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Ebola Puts Focus on Drugs Made in Tobacco Plants

August 15, 2014 2:22 am | by Malcolm Ritter - AP Science Writer - Associated Press | News | Comments

It's an eye-catching angle in the story of an experimental treatment for Ebola: The drug comes from tobacco plants that were turned into living pharmaceutical factories. Using plants this way — sometimes called "pharming" — can produce complex and valuable proteins for medicines.

NewLink Genetics: Ready to Test Ebola Vaccine

August 14, 2014 10:22 am | by The Associated Press | News | Comments

An Iowa drug developer says it has enough doses of a possible vaccine for the deadly Ebola virus to launch an initial round of human testing. NewLink Genetics Chief Financial Officer Gordon Link says the timing of the trials is uncertain, but the company is receiving help from a number of sources to speed up the process.

Sierra Leone: Another Top Doctor Dies from Ebola

August 13, 2014 9:21 am | by Clarence Roy-Macaulay and Maria Cheng - Associted Press - Associted Press | News | Comments

A leading physician in Sierra Leone's fight against Ebola has died from the disease, an official said Wednesday, as it emerged that another top doctor had been considered to receive an experimental drug but did not get it and later died.    

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An Easier Way to Manipulate Malaria Genes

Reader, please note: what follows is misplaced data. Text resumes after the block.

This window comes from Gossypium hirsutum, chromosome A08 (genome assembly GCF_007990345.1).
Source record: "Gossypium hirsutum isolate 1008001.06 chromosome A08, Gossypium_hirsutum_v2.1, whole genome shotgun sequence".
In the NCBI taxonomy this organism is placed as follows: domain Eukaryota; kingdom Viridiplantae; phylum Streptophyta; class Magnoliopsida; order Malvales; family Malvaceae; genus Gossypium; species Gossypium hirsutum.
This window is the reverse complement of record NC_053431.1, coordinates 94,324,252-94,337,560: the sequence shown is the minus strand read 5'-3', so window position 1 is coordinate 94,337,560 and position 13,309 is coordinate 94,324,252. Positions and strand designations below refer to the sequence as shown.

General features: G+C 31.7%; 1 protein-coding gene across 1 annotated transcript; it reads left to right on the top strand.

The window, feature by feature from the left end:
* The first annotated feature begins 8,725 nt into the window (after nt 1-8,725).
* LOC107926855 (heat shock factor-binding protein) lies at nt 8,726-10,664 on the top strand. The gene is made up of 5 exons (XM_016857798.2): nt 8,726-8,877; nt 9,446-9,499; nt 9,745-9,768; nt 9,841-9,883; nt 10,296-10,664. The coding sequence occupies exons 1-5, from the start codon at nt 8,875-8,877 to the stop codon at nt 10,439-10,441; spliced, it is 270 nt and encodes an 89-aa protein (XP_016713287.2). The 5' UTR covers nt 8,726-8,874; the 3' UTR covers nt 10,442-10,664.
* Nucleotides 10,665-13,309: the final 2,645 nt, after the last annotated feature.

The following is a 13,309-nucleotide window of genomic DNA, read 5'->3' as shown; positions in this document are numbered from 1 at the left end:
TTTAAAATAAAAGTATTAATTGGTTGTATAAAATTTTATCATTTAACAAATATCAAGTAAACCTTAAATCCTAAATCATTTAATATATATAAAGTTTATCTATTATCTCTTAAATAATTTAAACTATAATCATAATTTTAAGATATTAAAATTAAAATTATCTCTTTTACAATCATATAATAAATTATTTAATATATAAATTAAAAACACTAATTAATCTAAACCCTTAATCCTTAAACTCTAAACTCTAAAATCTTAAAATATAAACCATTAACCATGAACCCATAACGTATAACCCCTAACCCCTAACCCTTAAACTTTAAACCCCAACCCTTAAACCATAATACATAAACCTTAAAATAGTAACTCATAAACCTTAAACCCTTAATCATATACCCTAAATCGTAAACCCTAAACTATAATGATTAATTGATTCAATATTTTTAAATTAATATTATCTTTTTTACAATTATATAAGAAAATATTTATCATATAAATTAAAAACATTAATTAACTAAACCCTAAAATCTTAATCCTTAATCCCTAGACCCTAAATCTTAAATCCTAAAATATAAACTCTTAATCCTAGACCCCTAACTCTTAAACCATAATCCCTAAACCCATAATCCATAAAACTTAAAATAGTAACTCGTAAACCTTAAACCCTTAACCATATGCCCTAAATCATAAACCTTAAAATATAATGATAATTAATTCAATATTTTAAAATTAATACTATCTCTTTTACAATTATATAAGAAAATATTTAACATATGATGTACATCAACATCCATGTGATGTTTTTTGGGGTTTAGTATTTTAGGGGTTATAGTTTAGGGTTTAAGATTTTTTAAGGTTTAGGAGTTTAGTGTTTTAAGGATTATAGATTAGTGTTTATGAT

August 12, 2014 2:06 pm | News | Comments

Plasmodium falciparum, the parasite that causes malaria, has proven notoriously resistant to scientists’ efforts to study its genetics. It can take up to a year to determine the function of a single gene, which has slowed efforts to develop new, more targeted drugs and vaccines.

Priest Dies of Ebola; UN Debates Treatment Ethics

August 12, 2014 8:21 am | by Maria Cheng and Ciaran Giles - Associated Press - Associated Press | News | Comments

A Spanish missionary priest being treated for Ebola died Tuesday in a Madrid hospital amid a worldwide debate over who should get experimental Ebola treatments. After holding a teleconference with medical experts around the world, the WHO declared it is ethical to use unproven Ebola drugs and vaccines in the current outbreak.

Like Cling Wrap, New Biomaterial Can Coat Burn Wounds and Block Infection

August 11, 2014 2:01 pm | News | Comments

Wrapping wound dressings around fingers and toes can be tricky, but for burn victims, guarding them against infection is critical. Today, scientists are reporting the development of novel, ultrathin coatings called nanosheets that can cling to the body’s most difficult-to-protect contours and keep bacteria at bay.